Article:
Spike Jonze is operating on an entirely new level of brain-teasing awesome with “Her,” his first film where he has sole writing credit. With “Being John Malkovick” and “Adaptation.,” he was wrangling in the surreal notions of identity being explored by Charlie Kaufman, while in “Where the Wild Things Are,” he dug deep into the emotional restlessness of youth in expanding Maurice Sendak’s great classic. Here, the ideas are his own, and wow, he hasn’t missed a beat.
What must it have been like for Jonze as he watched Warner Bros. try and put together a trailer for his film. The premise is quite outrageous: in the not-so-distant future, Joaquin Phoenix’s Theodore Twombly is coming out of a failed marriage, and is alone in life. One day, he purchases an advanced operating system that promises an AI programming beyond anything anyone’s seen before, and can be installed on every device you own. Theodore buys it, and after a few questions, meets Samantha (voiced by Scarlett Johansson), and there’s an instant connection between the two. Samantha is funny, warm, curious, and the type of person Theodore needs in his life during the time of transition. But what happens next is something he never could have predicted…he falls in love with Samantha. How do you boil that down to a 2 1/2 minute trailer?
Warner Bros. succeeded in that respect, but there a lot of emotional land mines one has to watch the film itself to see. Yes, the premise is silly (and was even played out comically on an episode of “Big Bang Theory” where Raj fell for Siri), but Jonze’s heartfelt screenplay, though filled with genuine humor, plays things out sincerely, and profoundly. A key to the film’s success is how Theodore is shown as a romantic at heart who just ended up with the wrong woman in his wife Catherine (Rooney Mara). Theodore works at a place called Beautiful Handwritten Letters, and it’s obvious watching him at work that he has a gift for getting to the truth of situations, and understanding individuals, even if he just knows them through photographs he’s sent. He’s got a vein of creativity that his job lets him tap in to, although he’s a little too introverted himself to express how he feels so eloquently. When he’s talking with Samantha, however, he seems to become the best version of himself. He’s fearless, funny, sweet, and caring, but when things begin to get serious, all of the old anxieties left over from his marriage come back, and as Samantha begins to evolve, there’s an uncertainty that comes with her maturation that could derail everything.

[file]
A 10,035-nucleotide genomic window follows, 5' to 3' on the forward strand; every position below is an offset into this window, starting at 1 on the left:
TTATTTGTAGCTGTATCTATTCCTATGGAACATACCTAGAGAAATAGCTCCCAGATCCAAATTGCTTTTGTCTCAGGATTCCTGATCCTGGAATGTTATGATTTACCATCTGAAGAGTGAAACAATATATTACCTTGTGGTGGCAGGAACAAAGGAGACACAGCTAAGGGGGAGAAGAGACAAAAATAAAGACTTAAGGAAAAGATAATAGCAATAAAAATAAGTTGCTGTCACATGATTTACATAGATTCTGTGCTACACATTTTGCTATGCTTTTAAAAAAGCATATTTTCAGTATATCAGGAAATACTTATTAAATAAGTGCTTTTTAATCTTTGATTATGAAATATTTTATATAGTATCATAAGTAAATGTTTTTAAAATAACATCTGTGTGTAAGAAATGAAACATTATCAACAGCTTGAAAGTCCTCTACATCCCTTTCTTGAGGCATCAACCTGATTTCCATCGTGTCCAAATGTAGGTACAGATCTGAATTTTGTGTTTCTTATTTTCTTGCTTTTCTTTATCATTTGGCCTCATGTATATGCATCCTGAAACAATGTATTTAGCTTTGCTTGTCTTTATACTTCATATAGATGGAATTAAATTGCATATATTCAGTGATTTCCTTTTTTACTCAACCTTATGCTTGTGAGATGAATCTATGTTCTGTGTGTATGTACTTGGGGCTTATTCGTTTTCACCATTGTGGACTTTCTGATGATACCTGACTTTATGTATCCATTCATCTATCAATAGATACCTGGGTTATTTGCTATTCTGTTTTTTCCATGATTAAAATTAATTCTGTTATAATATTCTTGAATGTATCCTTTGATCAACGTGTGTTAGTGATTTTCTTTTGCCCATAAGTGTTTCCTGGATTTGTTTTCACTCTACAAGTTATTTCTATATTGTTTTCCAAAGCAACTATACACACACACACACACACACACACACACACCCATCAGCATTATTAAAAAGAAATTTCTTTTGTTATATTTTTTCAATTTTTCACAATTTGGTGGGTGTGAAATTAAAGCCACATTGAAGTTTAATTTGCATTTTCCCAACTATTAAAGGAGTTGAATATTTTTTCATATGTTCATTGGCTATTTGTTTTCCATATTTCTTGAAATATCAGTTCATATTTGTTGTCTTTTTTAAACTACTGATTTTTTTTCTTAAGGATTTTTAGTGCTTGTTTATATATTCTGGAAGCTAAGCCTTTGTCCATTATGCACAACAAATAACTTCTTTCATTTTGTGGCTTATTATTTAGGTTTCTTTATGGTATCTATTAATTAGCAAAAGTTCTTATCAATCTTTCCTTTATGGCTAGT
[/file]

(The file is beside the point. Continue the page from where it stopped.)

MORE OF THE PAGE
Scarlett Johansson doesn’t just deserve an Oscar nomination for her voice-only performance as Samantha– she deserves to take home the trophy. This is the best, most well-rounded performance she’s given since “Ghost World,” and it’s entirely from the nuanced work she does in turning Samantha into a full-bodied character. There’s a scene mid-way through where Samantha and Theodore are “making love,” and even though there’s no physical action, Johansson sells it in a way that goes beyond acting, and comes from a place of real truth. The same can be said about the worry in her voice as things start to fall apart between Samantha and Theodore. Yes, she’s famous more for her beauty, but it’s hard to think of another performance in which she’s come more alive “on-screen.”
I could almost write the same thing about Phoenix, who surpasses his furious performance last year in “The Master” with a more layered, fragile turn here. He seems so tightly wound and intense most of the time that it’s easy to forget the pain that always seems to be just underneath when it comes to Phoenix. His performance as Theodore brought to mind his adrift, sullen pre-teen in “Parenthood,” and the isolated adult in “Two Lovers,” and tops both of them. It’d be easy for him to just play this as a quirky romantic lead, but like Johansson, he finds something deeper beneath the surface. Even though they’d don’t share a scene together on-screen, and Johansson only came onto the film in April of last year (replacing Samantha Morton), they sell what is, to say the least, one of the most unconventional love stories in modern movie history, and make me care what happens between these two. Few other actors could accomplish that; Phoenix and Johansson make it look, and sound, easy.
Really, though, Jonze is the MVP of “Her,” and rightfully so. An Oscar nominee for “Being John Malkovich,” as well as an acclaimed music video and commercial director (and one of the driving forces behind “Jackass,” even), he’s only made four features, but each one is meticulously crafted and loaded with comedic invention and absurdity. Underlying, though, is a solid emotional foundation in which the main characters each are searching for a sense of identity that’s missing in their lives. They know what they’re dreams are, but don’t necessarily see that reflected in their reality. The same is very true with “Her,” and not just Theodore and Samantha– also adrift in life are Amy (played by the lovely Amy Adams), Theodore’s long-time friend; Catherine (played by Mara as a live-wire, but loving, individual); and the woman Theodore goes on a blind date with, played by the fragile, and drop-dead gorgeous, Olivia Wilde. It’s important to also mention those three women because they each play a key role in Theodore’s life as he settles in to a life with Samantha, even if they’re only in a scene or two. Like the soothing, evocative score by Arcade Fire, as well as a haunting song by Jonze favorite, Karen O, the women of “Her” aren’t just there for decoration; they’re there as a way of helping us dig deep into Theodore’s psyche, and bringing Jonze’s wild, warm ideas of love to the surface. It’s a glorious accomplishment, and an ode to love unlike anything else I’ve ever seen.